In Guest stories, Stories, secrets & dreams on April 25, 2013 at 7:12 pm
I would like to be able to write a letter to my friend Danny who died in 1989. I’d like him to know that I missed him, that he was good for me. That I missed talking about books with him. I envied him too, because he almost always completed the N.Y. Times Sunday crossword puzzle. Danny was funny too. We were at an A.A. meeting together one time and this woman speaker kept using “at this or that point in time” rather than “then.” I knew that annoyed him. After the speaker was through, the meeting was open to discussion. When it came Danny’s turn to comment he said he thought she would never stop using “at that or this point in time.” She then said, “At this point in time I don’t intend to stop using it.” I burst out laughing. I’d like him to know that I didn’t go to his wake because I wanted to remember him as he was when he was alive. That I didn’t send flowers but donated money to a soup kitchen in memory of him — I think he would approve of that. Danny was in my corner, he was my friend.
Photo credit: tommusic
In Guest stories on April 19, 2013 at 1:41 pm
The worst advice I ever got was that life, according to society, had to be categorized into only male and female segments. And they are the only ones that can couple or communicate to the world.
Since working with Momentum, an agency dealing with HIV and homelessness, I have come to grips that life consists of many varying people. Some are straight, some are gay, and some are transgender!
If people learn not to judge others and accept others for who they are, we would have a better world.
by Ken Johnson
Photo credit: Klikkonthis
In Prose, Stories, secrets & dreams on April 11, 2013 at 8:01 pm
She sat near the end of the park where the iron railing encompassing it kept the hard concrete of the sidewalk at bay. She could be alone there on the green bench because its proximity to trash cans, its frequent collections of pigeon droppings and the exhaust of idling buses along the avenue kept people away. She came there early with a calico cloth bag which she propped on her lap, her feet close together as if a scolded child, wisps of her graying hair falling across her face in rebellion at the scattered bobby pins that sought to hold it.
She sat there quietly seemingly idling away the hours but was in fact scratching the far reaches of her mind, the faulty recollections, the rise and fall of raw and untamed emotions, to wonder how it was that it had come to this.
Some days she spent hours in the somewhat torturous reflection desperate to have her life reveal itself to her. Absently, she fingered the worn and chipped leather straps of her bag, or tugged her floral skirt lower over her plump calves. She would reach periodically into her bag pulling out a banana gone dark and bruised from the hidden warmth of the bag’s cloth or for the squirreled away nuts and raisins believing such nourishment would fortify her to slowly edge away from this sullen paralysis towards a life of some sort.
Ruth was a compact woman whose middle age had rendered her body an uninteresting rectangle-a once narrow waist now giving way to the expansion which left her waist and hips of the same dimensions formless and at a loss for curves. Her thinning skin made the blush of splintered blood vessels more visible through its translucence. She felt, though, that she had accommodated these bodily alterations fairly well, often in fact with self-deprecating humor. But she faltered at the purpose of her life: at its seeming irrelevance. A life of little consequence now that she had left the vibrant arena of fighting for justice in the belly of this often sordid city.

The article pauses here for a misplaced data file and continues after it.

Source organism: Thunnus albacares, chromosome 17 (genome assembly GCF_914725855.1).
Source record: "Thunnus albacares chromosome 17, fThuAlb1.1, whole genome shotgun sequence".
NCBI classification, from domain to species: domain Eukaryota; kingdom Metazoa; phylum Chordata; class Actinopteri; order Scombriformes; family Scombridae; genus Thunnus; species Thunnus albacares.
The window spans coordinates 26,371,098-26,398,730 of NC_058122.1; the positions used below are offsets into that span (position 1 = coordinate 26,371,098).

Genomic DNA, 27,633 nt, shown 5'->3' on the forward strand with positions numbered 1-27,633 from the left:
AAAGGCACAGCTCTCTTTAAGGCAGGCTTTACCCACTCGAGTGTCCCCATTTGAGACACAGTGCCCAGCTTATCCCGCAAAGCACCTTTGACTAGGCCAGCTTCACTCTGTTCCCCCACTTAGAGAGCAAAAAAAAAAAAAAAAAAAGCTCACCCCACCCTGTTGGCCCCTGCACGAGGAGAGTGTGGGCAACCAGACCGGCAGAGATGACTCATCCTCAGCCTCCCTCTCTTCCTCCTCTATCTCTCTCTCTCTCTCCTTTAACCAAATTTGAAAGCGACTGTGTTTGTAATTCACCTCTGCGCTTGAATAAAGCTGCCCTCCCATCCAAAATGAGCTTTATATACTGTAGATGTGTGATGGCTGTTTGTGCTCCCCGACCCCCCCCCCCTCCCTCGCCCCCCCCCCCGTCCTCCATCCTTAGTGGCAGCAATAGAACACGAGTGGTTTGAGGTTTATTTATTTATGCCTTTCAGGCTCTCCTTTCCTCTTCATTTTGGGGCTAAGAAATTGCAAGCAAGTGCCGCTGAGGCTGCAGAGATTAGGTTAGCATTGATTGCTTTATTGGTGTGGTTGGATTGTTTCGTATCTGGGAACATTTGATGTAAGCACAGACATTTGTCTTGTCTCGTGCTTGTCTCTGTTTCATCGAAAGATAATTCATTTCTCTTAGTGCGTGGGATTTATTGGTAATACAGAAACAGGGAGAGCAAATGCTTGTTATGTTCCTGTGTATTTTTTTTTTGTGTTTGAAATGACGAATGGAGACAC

And having left it, why? Why did this happen? Had she in fact chosen it? Ruth sometimes felt that it had happened when she wasn’t looking. That she slipped away from it all accidentally, not precisely of her own choosing but neither willing now, for reasons she could not understand, to re-enter the fray.
And so she sat day after day deliberating over who she was and who she had been. There seemed no entertaining the idea of another choice. There seemed to her as she nibbled on the last of the peanuts, sparing a few for the grey squirrel plumping up for winter, that she could only walk back in this shifting vesper light to her home and wait for the next day to find her way again to the waiting bench.
by Annie Q.
In Prose, Stories, secrets & dreams, Uncategorized, Who, where, how? on April 4, 2013 at 4:31 pm
Oh, wow, I am falling. Free and unencumbered through outer space. This is not the way it’s supposed to be. I should be in a capsule or the space shuttle, but I am falling through the air on my own. I can’t believe I can breathe; I hope I don’t run out of air before I get to the ground. What have I gotten myself into?
The perspective from up here is so different than when I am in a plane. I can see so much more of the world below as I fall – the stars, the planets, the continents, the oceans, the clouds.
How long is this going to take? What will happen when I reach the earth? Will I hit hard and splatter into a bloody mess? I hope not. Then this will all be for naught and there will be no sharing this experience with the world. I am falling, I am falling.
God, get me out of here!
by Lois Skaretka